Before average citizens were aroused against the grievous government of King George III and the English Parliament, Christian pastors began to alert the American Colonies to the disparity between the teachings of the Bible and the policies of King George. Under the influence of biblical teaching, American colonial leaders sought to correct the abuses of the King’s government, but with little or no success. Rather than sacrifice their biblical convictions, Americans chose to live out the principles of Scripture rather than submit to the passions of a tyrannical King and his Parliament. The cost was enormous, but their resolve has blessed the world for more than two centuries.
Contemporary Americans are now faced with the tyranny of secularism because many pastors have lost their conviction concerning the truthfulness of the Bible. If Americans will not fight for the biblical principles that produced the greatest nation in world history, they—like most other people groups around the world—must content themselves with mere existence under the heel of contemporary secular tyranny! Those who will not fight to maintain their liberty are not entitled to live under the blessings bequeathed to them by America’s Christian Founding Fathers!
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Francis Hopkinson (September 21, 1737 – May 9, 1791), an American author, was one of the signers of the Declaration of Independence as a delegate from New Jersey. He later served as a federal judge in Pennsylvania.Read more...
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For nearly three-quarters of a century, the voices of the citizens of the United States have been increasingly muted and silenced by a raucous liberal judicial oligarchy. Neither the constitutions of individual states, nor the federal Constitution have granted unilateral government to the judiciary, yet building upon nearly a century of liberalizing influences in America’s law schools, judges regularly dismiss duly enacted legislation, overturn jRead more...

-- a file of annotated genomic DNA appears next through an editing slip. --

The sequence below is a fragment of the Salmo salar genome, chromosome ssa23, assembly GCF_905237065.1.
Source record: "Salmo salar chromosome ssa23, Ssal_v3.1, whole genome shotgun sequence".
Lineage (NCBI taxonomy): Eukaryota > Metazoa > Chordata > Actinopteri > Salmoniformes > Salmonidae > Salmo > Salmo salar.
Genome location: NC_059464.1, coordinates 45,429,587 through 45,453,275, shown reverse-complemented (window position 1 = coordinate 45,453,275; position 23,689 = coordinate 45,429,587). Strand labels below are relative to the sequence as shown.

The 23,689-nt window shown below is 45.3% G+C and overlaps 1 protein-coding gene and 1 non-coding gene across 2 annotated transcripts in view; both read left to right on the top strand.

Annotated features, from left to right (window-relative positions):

In September 1774, the first Congress of the American colonies was convened to address the refusal of King George III and the British Parliament to grant to the American colonists their rights as British citizens. At this Congress and the one that followed, no talk of separation from Britain was entertained. The question was one of how to secure the rights that were theirs under English law. A Second Continental Congress assembled in May 177Read more...
Josiah Bartlett (November 21, 1729 – May 19, 1795) was an American physician and statesman, delegate to the Continental Congress for New Hampshire and signatory of the Declaration of Independence. He was later Chief Justice of the New Hampshire Superior Court of Judicature and Governor of the state.Read more...
“Anchor Elements” are concepts, events, individuals, terms, or other important components that are featured in this article and which act as authoritative reference points for use in other articles throughout our site.
 In 1764, a committee was charged with rallying opposition to the Currency Act. The following year, New York called upon its neighbors to respond to the Stamp Act, and Massachusetts responded by urging other colonies to send delegates to the Stamp Act Congress that fall.
 Page Smith, A New Age Now Begins (McGraw-Hill, 1976), 368.
 David Barton, Original Intent: The Courts, the Constitution, & Religion (Aledo, TX: WallBuilder Press, 1996): 145.
 Barton, Original Intent, 182.
 U.S. Department of State, Office of the Historian, “Secret Committee of Correspondence/ Committee for Foreign Affairs, 1775-1777” (http://history.state.gov/milestones/1776-1783/SecretCommittee, June 10, 2013).
 Barton, Original Intent,134.
 For a summary of this important fact, see the work of Yale University professor, Sydney E. Ahlstrom, A Religious History of the American People (New Haven, Connecticut: Yale University Press, 1972), 260-384.